Please use this identifier to cite or link to this item: http://hdl.handle.net/1822/56265

TitleCommunity participation and innovation for overcoming school failure and dropout: the voices of professionals engaged in inclusive socio-educational practices
Author(s)Lúcio, Joana Catarina Dias
Antunes, Fátima
KeywordsSocio-educational practices
School failure
School dropout
Place-based education
Socio-educational innovation
Issue date4-Sep-2018
Abstract(s)Proposal Information This paper discusses preliminary results of a broader research project, focusing on the voices behind a set of socio-educational practices, developed in Portugal, aimed towards overcoming school failure and dropout, giving particular attention to the local and innovative dimensions. This research strives to understand the points of view of the several actors involved, about which factors, processes and relationships contribute the most to building successful inclusive practices. From previous research, we understand that the viewpoints of different participants about some of these practices can contribute to elucidate why, and in what aspects, they are welcomed by the students, or which processes and rationales inspire the questions advanced by the teachers. Aspirations to ‘another education’, the understanding of critical dimensions of practices on the field and efforts to change socio-educational relationships can be apprehended among the actors involved in the practices (Sá & Antunes, 2012). School failure and dropout became an educational and socio-political issue in a context wherein the school asserted itself as an institution for the socialization of the species (Candeias, 2009), as it expanded its action across virtually every country in the world and every child and young person (and adult) in each country, during an increasingly long period of the life cycle (Ramirez and Boli, 1987; Perrenoud, 2000). The European Union, in the Education & Training 2010 Programme (Council of the European Union, 2002) adopted the benchmark of no more than 10% of young people dropping out of school early. In this framework, school failure and dropout acquired a higher socio-political, academic, scientific and educational priority, visibility and centrality, even if with some specificity according to each country’s historical and institutional background. Portugal is one of the EU state-members with higher levels of early school leaving and the one that most significantly reduced these scores over the past fifteen years (European Commission, 2017). Nevertheless, there is still room to question the theoretical and empirical grounds of such policies and practices, and to discuss their contribution to our understanding of educational processes. As many countries, Portugal has, since the 1980s, been the stage of a series of policies, programmes and practices developed with the purpose of overcoming school failure and dropout. Assessments on these issues highlighted a contextual and diverse appropriation of said policies; the teachers' perspectives about students; and the multiple rationales underlying their conception and implementation (Canário, Alves and Rolo, 2001; Neves, Ferraz and Nata, 2016). More recently, an external evaluation highlighted how one of the above mentioned programmes contributed to reducing dropout and grade retention in participating schools, even though subsequent data raises some uncertainty regarding the latter aspect (Figueiredo et al, 2013). Another researcher argued in favour of the positive effects of said programme in reducing dropout rates, detecting a more modest effect on student's academic outcomes (Dias, 2013). However, the factors influencing school failure and dropout are well known as processes resulting from the interaction between individual, institutional, contextual, family-related and school-related dimensions. There is research about the policies, programmes and practices aimed at these socio-educational problems (Frandji et al, 2009; Ross, 2009; Dale, 2010; Rochex, 2011; Raffo, Dyson and Keer, 2014) and there is knowledge about successful practices in preventing and/or overcoming school failure and dropout (UB/CREA and UM/UEA, 2006; Ross, 2009; Edwards and Downes, 2013; Flecha/Include-Ed Consortium, 2015). Research on inclusion has also pointed out the community’s role within the school, that is, the relevance of community-based local strategies as the framework for change within the school (Abellán, 2016; Hargreaves, Boyle and Harris, 2014; Fullan and Boyle, 2014; Flecha and Soler, 2013; Hargreaves and Shirley, 2012).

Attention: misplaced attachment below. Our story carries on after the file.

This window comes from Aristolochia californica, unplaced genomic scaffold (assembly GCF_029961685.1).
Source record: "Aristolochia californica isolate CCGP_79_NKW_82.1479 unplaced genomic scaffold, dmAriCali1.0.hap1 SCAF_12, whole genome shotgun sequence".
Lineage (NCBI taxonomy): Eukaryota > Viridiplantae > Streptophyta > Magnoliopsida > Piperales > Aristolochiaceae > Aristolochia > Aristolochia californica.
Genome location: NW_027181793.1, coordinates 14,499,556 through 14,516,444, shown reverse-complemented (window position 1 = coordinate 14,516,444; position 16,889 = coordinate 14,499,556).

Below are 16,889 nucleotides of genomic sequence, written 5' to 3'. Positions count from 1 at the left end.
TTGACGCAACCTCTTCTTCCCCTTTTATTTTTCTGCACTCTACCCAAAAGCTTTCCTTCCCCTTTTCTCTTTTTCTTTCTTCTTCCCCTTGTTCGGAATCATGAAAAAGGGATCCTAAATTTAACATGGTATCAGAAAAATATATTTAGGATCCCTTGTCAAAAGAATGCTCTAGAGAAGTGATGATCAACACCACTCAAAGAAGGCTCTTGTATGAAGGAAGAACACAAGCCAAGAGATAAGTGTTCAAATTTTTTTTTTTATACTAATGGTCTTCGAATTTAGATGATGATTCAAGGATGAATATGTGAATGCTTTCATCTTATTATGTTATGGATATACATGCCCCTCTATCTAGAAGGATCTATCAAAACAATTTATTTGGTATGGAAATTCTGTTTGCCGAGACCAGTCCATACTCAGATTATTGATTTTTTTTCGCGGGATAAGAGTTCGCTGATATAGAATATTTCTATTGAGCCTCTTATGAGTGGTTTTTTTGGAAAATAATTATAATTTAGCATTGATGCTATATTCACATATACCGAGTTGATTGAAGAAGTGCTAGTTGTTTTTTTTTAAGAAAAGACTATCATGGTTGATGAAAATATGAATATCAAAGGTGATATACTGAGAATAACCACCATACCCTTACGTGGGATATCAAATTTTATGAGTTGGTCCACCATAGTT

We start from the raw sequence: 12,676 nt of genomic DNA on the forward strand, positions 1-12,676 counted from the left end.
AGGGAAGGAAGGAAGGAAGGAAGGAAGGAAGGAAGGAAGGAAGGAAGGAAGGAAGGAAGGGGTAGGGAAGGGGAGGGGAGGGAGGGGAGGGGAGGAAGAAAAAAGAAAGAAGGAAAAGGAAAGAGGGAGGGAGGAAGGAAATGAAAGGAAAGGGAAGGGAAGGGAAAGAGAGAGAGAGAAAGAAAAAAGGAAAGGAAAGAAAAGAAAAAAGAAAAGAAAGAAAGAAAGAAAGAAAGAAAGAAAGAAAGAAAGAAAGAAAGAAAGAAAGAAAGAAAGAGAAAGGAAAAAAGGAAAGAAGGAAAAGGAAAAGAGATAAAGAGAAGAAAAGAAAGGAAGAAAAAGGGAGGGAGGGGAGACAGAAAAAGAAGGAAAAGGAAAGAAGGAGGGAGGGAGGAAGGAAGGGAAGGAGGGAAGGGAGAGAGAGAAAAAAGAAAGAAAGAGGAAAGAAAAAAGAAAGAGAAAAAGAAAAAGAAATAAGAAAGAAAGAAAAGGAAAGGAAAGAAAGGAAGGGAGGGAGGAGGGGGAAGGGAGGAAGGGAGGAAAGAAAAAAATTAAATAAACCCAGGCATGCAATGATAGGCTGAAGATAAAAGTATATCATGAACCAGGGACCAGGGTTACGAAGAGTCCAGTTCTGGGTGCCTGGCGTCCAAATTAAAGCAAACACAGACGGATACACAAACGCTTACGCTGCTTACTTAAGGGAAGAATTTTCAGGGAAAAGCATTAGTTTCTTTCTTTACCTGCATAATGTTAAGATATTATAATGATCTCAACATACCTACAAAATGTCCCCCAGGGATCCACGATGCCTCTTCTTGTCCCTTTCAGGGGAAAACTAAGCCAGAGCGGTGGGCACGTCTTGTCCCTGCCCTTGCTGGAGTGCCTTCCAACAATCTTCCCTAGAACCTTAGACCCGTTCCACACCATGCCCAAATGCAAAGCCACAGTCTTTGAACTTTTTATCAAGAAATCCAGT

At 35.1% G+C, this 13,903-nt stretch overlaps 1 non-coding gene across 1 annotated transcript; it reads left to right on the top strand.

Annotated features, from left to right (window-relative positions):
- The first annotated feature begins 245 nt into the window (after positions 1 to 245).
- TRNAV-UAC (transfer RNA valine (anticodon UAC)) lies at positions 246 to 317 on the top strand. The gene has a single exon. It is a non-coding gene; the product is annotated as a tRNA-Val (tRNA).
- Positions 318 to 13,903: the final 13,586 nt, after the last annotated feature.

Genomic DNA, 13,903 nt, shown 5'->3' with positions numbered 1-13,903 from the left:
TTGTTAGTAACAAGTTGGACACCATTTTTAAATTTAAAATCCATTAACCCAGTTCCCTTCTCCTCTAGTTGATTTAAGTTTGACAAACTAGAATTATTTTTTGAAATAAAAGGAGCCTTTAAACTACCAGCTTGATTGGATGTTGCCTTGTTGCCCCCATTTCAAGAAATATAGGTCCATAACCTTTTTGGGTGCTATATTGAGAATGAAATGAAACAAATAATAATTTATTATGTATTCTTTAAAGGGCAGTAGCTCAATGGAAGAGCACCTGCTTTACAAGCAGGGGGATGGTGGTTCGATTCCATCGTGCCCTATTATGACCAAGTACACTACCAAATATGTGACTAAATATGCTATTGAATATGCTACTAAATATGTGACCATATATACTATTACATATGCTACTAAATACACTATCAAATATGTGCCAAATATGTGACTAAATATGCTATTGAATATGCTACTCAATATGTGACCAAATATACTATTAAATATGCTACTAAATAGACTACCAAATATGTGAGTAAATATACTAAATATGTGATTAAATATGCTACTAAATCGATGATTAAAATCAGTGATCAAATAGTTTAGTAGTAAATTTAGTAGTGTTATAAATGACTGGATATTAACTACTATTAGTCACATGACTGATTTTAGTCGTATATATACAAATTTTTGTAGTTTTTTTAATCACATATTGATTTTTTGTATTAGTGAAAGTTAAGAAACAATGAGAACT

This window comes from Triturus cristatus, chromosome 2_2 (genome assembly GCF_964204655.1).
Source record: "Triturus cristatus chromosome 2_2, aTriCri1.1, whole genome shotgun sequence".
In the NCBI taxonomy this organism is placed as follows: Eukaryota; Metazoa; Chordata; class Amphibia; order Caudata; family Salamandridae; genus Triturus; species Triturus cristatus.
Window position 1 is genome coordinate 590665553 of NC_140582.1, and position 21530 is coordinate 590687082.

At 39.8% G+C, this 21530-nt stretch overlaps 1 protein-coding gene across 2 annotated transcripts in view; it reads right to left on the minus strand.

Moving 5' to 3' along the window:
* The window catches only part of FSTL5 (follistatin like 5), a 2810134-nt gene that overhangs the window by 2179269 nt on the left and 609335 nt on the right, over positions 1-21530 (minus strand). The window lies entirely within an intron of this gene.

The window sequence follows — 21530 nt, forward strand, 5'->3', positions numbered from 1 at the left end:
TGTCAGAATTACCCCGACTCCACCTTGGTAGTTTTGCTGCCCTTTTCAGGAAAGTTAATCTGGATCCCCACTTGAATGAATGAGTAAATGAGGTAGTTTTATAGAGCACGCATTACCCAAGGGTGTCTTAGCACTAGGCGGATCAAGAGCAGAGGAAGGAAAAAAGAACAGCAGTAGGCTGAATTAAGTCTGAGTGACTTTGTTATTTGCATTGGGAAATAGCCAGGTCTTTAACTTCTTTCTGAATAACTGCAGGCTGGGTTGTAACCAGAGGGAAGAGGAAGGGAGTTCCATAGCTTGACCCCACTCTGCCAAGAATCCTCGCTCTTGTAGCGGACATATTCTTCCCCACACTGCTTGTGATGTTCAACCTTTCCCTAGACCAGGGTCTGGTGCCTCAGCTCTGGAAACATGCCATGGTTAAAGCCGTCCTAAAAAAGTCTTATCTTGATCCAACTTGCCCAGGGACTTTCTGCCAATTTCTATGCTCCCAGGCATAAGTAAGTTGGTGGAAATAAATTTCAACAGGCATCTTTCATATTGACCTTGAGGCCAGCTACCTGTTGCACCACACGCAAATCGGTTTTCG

TypeOral presentation
URIhttp://hdl.handle.net/1822/56265
Peer-Reviewedyes
AccessOpen access
Appears in Collections:CIEd - Comunicações em eventos científicos internacionais

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